The Egglestons' Progress
Step 1: Calculate debt and get your credit score
After doing the math, Sally and Dan discover they have $43,521 in credit card debt. What's even worse than the debt, explains David, are the sky-high interest rates. With an average interest rate of 20 percent on their credit cards, the Egglestons are looking at $8,704 in yearly interest payments. On top of that, the Egglestons are getting hit with thousands of dollars a year in miscellaneous credit cards fees, including late fees and over-the-limit fees.
Step 2: Track your spending and find extra money to pay down debt
David finds some hidden costs that are sinking Sally and Dan further into debt, such as unnecessary cancer and accident insurance that's costing them $1,056 a year. David calculates that the Egglestons are spending $500 more per month than they are bringing in.
After taking a tough look at their finances, Sally breaks down. "The whole thing just makes me feel really stupid," says Sally. "I feel bad that I got my family into this whole stupid thing. I got my family in so deep. I feel like this has killed my credit."
Following this system has given Sally and Dan a huge emotional boost. "It's very motivating and it feels so good to have a plan," says Sally. Dan shares his wife's enthusiasm. "We're being proactive instead of just reacting to the bills coming," says Dan. "We have a goal and we're going to get there and we can see it."
Overall, the Egglestons say that tackling their debt has been a positive experience. "It's been very emotional, but it's also been wonderful because I really believe it's brought us closer together," Sally says. "Dan was so not a part of the bills or the finances, and he's talking in language I've never heard him talk before."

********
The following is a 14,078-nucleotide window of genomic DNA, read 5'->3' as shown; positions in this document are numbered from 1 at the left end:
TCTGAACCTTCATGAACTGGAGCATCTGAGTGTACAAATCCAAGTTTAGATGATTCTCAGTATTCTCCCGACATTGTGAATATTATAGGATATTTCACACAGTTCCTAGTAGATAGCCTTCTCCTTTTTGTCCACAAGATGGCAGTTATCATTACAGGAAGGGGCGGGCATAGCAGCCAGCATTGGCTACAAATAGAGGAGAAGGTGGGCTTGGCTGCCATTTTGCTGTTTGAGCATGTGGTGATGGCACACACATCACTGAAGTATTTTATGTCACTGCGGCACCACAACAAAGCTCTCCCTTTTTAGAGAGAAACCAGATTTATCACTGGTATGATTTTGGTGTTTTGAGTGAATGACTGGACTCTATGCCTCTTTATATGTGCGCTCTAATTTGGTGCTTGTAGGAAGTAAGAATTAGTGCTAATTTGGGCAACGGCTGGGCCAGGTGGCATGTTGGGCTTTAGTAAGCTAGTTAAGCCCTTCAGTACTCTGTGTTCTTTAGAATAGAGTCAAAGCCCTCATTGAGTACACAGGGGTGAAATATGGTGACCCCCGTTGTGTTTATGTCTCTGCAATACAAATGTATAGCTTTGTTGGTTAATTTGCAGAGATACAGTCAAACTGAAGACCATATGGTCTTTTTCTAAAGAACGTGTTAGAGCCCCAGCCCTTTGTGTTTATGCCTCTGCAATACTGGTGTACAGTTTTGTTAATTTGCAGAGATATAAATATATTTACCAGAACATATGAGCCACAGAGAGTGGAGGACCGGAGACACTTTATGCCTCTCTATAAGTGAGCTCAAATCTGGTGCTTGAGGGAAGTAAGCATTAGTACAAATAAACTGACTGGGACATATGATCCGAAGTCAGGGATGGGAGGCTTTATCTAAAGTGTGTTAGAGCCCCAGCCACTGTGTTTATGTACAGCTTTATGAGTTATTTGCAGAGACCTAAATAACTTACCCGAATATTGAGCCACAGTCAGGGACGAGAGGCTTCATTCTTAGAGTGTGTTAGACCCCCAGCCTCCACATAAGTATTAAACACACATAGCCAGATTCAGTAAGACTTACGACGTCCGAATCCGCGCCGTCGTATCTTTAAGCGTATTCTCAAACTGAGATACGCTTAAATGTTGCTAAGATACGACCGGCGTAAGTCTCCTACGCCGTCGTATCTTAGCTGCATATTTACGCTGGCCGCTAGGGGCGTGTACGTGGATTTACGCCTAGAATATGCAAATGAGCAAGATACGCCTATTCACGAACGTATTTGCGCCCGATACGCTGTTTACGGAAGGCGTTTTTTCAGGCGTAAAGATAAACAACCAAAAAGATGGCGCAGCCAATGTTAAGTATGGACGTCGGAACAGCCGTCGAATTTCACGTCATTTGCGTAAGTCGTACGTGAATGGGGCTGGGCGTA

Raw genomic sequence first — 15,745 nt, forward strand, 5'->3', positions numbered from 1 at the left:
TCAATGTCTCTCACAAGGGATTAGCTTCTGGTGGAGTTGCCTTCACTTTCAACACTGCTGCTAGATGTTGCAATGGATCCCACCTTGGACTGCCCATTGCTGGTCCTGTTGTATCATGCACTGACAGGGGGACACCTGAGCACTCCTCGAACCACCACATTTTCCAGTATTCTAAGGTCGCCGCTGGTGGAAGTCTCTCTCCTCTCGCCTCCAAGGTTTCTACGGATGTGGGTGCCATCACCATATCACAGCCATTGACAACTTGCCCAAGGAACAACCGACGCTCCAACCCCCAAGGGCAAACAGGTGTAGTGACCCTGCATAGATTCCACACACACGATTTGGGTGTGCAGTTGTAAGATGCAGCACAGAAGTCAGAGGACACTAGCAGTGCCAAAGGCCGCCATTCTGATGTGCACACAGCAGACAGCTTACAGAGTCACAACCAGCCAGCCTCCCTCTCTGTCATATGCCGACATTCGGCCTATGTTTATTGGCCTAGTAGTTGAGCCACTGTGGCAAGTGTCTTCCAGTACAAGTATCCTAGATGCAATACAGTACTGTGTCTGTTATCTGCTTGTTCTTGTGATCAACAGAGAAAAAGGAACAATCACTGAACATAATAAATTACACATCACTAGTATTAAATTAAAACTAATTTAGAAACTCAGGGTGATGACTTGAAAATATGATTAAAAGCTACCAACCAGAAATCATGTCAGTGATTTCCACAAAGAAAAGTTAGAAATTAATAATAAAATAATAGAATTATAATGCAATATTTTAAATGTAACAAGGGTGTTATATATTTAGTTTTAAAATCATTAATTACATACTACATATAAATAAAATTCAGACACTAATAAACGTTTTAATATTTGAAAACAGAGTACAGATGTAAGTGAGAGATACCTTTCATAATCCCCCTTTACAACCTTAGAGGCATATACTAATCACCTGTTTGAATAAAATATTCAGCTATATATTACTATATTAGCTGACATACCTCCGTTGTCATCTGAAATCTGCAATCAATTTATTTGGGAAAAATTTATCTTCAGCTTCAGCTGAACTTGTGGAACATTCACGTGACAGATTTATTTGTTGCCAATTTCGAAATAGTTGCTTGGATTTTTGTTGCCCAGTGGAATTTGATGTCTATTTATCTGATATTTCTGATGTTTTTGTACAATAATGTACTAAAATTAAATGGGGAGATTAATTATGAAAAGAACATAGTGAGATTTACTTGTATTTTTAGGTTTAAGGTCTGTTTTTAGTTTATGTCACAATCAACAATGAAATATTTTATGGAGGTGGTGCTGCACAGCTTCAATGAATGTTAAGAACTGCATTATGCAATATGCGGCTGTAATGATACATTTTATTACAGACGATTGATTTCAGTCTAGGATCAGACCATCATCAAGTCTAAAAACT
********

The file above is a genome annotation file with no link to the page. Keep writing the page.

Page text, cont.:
At first, Sally and Dan were hesitant about making the phone calls—until David put it all into perspective. "I said, 'You guys, it's just a game.' They said, 'It's just a game? Well, we're competitive, we like to win!'"
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Now that the secret is out, Sally says she can be honest with friends. "When you're asking us to go out to dinner and we can't do it, it's because we're cutting back on our Latte Factor®!!" she tells them.
In fact, David says cutting back on little things—like eating out with friends—can add up to big savings. David helps the Egglestons pinpoint areas where they can cut back on spending per month. By making small changes like carpooling, reducing cable and cell phone packages, and eating out less frequently, the Egglestons can save $504 a month! Dan decides to make his biggest sacrifice yet by selling half of his Chicago Bears season tickets—that's another $1,000 saved.
"It's been hard, it's not easy and I don't want to make it look like it's easy," says Sally. "But we're committed. We've got to beat this monster!"
David says Sally's setback is normal. "This is going to happen to people when they go on this diet—you're going to fall off," says David. "Don't beat yourself up about it, just get back on the diet!"
What advice does David have for people with an urge to spend? "We are overleased and underloved," David says. "When you go out to buy something to make yourself feel better, there are other things you can do." David suggests trading your expensive habit for a healthy activity. "If you know you love to shop, go to the park. Come up with something else that you can start doing as a new hobby."
The Egglestons mean business.
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